It was the early 19th century when the global human population reached a billion for the first time. Then, in just a couple of centuries, this figure grew more than sevenfold. The world population currently stands at around 7.6 billion. As the globe prepares to be the home of almost 10 billion inhabitants by 2050, members of each generation leave a unique mark in history.
Even though the global societies are aging, the rapid population growth means that the majority of the people in the world are still young. A study based on the United Nations’ data estimates that one-third of the global population was born after 2001. More specifically, accounting for a total of 64 percent of the worldwide population, Generation Z and Generation Y comprise the largest demographic group in the world.
Generation Y and Z Already Dominate Cities
As the rapid population growth goes hand-in-hand with urbanization, more than half of the 7.6 billion live in cities — a rate that keeps accelerating. Members of Generation Z, (born between 1997 and 2012) and Generation Y, also known as millennials (born between 1981 and 1996), are the youngest urbanized group of young adults.
It’s no secret that these generations cherish living in cities, where they can maximize the economic, professional, and social opportunities. Research shows that this love for urban living isn’t wearing off. Yet, there’s more that makes these generations unique and important for the future of the cities. While millennials are currently the most well-educated cohort of history, their younger Gen Z peers are on track to be even more educated.
Nevertheless, growing up between the 1980s and 2000s, Gen Z and Gen Y witnessed events like the 2008 economic crisis, threats of climate change, as well as the technology’s global takeover. Even though the generational traits might differ across cultures, noteworthy economic, social, and political developments determine much of each generation’s psyche. As these matters shape the identities of this multi-billion-member demographic group, their values also keep evolving the cities around the world in many ways.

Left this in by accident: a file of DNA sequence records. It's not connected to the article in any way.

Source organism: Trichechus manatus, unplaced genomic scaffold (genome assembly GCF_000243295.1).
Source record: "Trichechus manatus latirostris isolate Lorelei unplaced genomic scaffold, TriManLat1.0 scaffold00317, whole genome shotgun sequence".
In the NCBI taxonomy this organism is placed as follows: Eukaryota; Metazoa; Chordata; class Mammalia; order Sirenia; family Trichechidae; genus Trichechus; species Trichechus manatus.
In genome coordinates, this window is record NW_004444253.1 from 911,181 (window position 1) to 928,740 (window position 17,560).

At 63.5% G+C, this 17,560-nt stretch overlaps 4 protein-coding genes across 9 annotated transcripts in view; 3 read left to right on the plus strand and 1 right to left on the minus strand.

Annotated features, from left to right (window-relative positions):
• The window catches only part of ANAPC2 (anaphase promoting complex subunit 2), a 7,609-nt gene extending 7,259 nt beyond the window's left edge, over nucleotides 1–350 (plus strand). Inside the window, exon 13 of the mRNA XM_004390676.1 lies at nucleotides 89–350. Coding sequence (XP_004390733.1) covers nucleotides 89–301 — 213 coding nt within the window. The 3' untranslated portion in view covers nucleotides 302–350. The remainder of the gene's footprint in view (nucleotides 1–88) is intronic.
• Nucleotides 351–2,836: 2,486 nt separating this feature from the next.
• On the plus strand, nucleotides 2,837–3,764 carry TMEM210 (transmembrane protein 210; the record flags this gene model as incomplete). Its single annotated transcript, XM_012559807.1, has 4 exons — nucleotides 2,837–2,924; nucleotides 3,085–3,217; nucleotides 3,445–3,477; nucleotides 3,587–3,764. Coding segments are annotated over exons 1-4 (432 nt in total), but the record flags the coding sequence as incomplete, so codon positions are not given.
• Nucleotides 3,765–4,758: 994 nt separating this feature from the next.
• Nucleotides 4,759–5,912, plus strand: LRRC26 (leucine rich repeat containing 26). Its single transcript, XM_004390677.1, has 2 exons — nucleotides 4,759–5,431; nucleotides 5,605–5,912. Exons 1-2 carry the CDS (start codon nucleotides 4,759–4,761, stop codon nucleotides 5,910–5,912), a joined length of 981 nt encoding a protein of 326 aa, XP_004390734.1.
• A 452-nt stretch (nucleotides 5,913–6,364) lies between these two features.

Long Live Apartments
As the financial crisis of 2008 shook the Western world and shrunk economies, millions kept moving to cities, where the economic opportunities remained concentrated. Favoring apartments and multifamily settlements was a natural consequence for these young professionals. This cohort fuelled the demand for compact and functional apartments in urban centers, and it continues to rise.
However, for millennials and Gen Z, living in apartments is a choice that goes beyond rational financial calculations. In an increasingly high-tech and isolating world, apartments and multifamily settlements provide a sense of community. In addition to traditional apartments, the demand for co-living spaces, where inhabitants can connect in common areas or attend regular events together, is on the rise.
Moreover, apartments are often more sustainable and take less time to maintain compared to houses. This allows the pragmatic millennials and Gen Z to channelize their time and resources into other things enjoy.
Apartments and multifamily settlements continue to make economic and emotional sense to those born between the 1980s and 2000s. Thus, cities around the world will keep having better and smarter buildings to cater to these needs in the future.
Strides in Sustainability
The younger generations love green, and the photos of plant-filled apartments or succulents across social media are far from the only proof.